Of all the tools in my event design toolbox, I think that empathy is the most powerful one. What sets good events apart from great events is the ability to anticipate the needs of the audience and deliver on them in simple, surprising, and delightful ways.
Think about everything we ask audiences to do when they come to our events. We are asking them to live someplace different, work someplace different, and be away from the people they know. We ask them to find their own ways to session rooms and around the expo hall. We often leave them to fend for themselves to find water or a piece of fresh fruit. We ask them to wade through dozens of sessions to determine which one they think is best for them and take a risk that it will be worth their time.
We sometimes forget that our audiences are made up of people. And people struggle when their base needs are not met. Remember Maslow’s Hierarchy: Before people can get to the place where they learn, grow, and have transformative experiences, they need to feel safe and comfortable and fed.
I’ve been an event planner for more than 20 years. I used to think that providing healthy options on the breaks and show floor maps was enough. I used to think that a detailed “Know Before You Go” email was all my audience needed to feel comfortable on site. I used to think that scheduling a reception enabled attendees to have the networking that they needed.
I was wrong.
My events were good, even highly rated. But they were missing the elements that made them great. And when I started to learn about design and how it starts with empathy for my audience, that’s when things reached a new level.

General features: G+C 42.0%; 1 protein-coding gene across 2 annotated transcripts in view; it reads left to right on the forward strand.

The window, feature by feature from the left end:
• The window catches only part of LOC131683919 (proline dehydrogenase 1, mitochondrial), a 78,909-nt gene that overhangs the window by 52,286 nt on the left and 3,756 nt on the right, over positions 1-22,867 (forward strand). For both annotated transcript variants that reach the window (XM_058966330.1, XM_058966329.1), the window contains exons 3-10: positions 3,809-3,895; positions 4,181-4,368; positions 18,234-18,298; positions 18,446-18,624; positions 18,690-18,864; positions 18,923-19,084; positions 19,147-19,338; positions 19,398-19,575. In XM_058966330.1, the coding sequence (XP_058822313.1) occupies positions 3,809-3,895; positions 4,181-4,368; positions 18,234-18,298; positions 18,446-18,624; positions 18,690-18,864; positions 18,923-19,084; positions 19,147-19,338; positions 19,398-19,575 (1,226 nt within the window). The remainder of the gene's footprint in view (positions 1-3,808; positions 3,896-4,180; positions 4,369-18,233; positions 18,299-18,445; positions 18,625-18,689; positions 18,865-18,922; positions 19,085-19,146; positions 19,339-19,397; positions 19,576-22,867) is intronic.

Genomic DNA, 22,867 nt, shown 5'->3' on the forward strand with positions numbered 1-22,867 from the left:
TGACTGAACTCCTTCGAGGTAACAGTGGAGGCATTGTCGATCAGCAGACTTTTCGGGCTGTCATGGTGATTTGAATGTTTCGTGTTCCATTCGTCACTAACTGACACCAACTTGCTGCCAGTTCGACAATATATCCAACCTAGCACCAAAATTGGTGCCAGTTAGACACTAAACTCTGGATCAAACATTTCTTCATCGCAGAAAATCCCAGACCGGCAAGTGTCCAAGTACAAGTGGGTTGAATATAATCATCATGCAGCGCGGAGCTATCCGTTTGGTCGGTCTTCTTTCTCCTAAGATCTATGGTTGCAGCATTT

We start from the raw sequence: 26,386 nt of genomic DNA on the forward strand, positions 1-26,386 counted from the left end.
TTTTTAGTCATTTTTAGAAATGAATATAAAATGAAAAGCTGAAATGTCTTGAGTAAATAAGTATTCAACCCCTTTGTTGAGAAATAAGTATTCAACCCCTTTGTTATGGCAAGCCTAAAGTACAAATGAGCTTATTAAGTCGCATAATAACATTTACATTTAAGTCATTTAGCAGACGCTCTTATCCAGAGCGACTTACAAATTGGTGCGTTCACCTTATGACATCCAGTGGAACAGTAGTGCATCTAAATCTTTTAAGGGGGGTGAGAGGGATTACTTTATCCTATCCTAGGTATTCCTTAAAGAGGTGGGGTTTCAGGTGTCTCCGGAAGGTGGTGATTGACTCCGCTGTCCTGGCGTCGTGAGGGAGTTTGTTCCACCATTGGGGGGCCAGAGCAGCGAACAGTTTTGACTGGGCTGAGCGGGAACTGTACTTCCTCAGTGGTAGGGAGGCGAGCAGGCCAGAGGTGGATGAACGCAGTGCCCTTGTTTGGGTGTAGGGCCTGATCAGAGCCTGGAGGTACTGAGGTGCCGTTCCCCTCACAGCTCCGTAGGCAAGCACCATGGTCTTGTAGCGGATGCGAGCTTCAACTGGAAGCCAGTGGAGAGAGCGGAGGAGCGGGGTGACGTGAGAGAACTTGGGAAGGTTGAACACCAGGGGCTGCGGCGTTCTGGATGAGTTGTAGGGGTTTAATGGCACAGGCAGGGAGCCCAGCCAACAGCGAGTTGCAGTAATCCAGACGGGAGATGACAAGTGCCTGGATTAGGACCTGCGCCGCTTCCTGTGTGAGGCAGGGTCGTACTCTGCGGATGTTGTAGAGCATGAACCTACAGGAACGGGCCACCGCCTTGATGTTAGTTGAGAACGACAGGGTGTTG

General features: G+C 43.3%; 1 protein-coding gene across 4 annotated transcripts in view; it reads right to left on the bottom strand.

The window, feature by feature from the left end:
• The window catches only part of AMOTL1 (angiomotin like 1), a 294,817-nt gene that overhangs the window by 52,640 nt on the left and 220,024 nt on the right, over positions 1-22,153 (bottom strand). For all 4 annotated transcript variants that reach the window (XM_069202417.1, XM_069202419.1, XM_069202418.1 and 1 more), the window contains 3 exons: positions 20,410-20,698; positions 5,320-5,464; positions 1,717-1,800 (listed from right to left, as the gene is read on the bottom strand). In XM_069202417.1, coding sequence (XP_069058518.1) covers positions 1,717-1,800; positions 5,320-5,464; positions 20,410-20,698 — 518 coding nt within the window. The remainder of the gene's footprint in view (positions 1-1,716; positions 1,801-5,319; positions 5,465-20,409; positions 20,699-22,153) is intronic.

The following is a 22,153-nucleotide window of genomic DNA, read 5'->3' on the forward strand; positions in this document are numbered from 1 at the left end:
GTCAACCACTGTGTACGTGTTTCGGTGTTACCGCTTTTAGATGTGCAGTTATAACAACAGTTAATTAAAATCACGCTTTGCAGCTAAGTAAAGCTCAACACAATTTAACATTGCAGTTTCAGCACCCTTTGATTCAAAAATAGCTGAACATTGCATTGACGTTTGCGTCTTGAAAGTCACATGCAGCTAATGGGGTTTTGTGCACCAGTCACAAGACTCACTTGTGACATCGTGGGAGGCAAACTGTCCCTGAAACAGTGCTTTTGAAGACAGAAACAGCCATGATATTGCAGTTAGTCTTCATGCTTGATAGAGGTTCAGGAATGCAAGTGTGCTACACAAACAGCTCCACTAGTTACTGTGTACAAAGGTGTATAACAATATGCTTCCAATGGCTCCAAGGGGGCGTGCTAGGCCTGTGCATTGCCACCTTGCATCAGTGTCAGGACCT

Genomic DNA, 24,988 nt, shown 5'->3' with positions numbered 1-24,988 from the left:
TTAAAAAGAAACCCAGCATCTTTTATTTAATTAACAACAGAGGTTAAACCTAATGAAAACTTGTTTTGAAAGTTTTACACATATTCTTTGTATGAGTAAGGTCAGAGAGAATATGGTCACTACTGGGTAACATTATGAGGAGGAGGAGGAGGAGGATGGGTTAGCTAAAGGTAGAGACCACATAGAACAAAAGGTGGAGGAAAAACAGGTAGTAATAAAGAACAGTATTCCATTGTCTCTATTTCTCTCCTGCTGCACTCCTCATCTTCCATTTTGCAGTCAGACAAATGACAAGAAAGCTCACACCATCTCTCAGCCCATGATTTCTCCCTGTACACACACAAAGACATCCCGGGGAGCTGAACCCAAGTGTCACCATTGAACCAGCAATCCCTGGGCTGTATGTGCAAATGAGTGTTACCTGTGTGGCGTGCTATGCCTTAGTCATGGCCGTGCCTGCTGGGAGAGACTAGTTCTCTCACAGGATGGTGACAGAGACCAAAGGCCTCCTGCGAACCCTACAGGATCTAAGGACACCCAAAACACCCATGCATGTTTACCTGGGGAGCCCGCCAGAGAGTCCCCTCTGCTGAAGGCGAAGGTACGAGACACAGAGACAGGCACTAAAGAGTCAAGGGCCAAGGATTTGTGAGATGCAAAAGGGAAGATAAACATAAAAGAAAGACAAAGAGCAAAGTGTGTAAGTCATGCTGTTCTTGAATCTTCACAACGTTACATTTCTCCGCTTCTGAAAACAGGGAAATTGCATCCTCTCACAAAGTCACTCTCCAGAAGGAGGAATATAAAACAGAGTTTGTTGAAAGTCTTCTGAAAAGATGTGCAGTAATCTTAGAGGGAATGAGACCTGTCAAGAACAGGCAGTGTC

Empathy means seeing through another person’s eyes and fully understanding their experience. We can use this for events to make small and simple, yet significant changes that immediately add value to the experience. The best way to do this is through journey mapping.
Take the time to walk through your event, touchpoint by touchpoint, and look at every opportunity to remove friction. It is as simple as imagining someone moving through the event.
Let’s start at the beginning of their on-site experience and look at badge pick-up through the eyes of an attendee. They’ve spent the morning traveling — got up extra early to catch a flight, navigated the noise of the airport, and perhaps experienced some frustration with delays. They arrive at their hotel to learn their room is not ready and they are exhausted and hungry. They decide to get their badge. They may know the name of the room or area for badge pickup, but they must figure out how to navigate there. In some cases, for some attendees, this may even mean walking in places where they don’t feel fully comfortable.
They find the convention center, and after trying a few locked doors, one opens. Looking around they see a sign for their event in the distance. Tired, and still hungry, they walk over to find multiple lines and have a moment of confusion while they figure out which one to stand in. Fortunately, the line moves quickly, they type their name into the kiosk and a badge is printed with no issue. Feeling a small bit of relief after finally accomplishing at least one thing today, they pause. Now what?
They may already feel exhausted and the event hasn’t even started yet. Here are three ways we can improve their experience:
- Have a sponsored snack or lounge in the hotel for guests waiting for their rooms.
- Have greeters outside of doors of the convention center to direct people.
- Work with the CVB to have a custom walking map given out at the hotel, one that shows a pleasant route with local attractions and restaurants along the way.
Many of these would add only a nominal cost to the budget but would greatly improve this first touchpoint of the attendee experience. We leave a lot on the table when it comes to creating the optimal audience experience. Continuing this empathetic journey mapping through the rest of the design will help us create high-value, memorable events that will take our audiences to that next transformative level.
Beth Surmont, CMP-Fellow, FASAE, CAE, is vice president of event strategy and design for marketing, strategy, and experience agency 360 Live Media.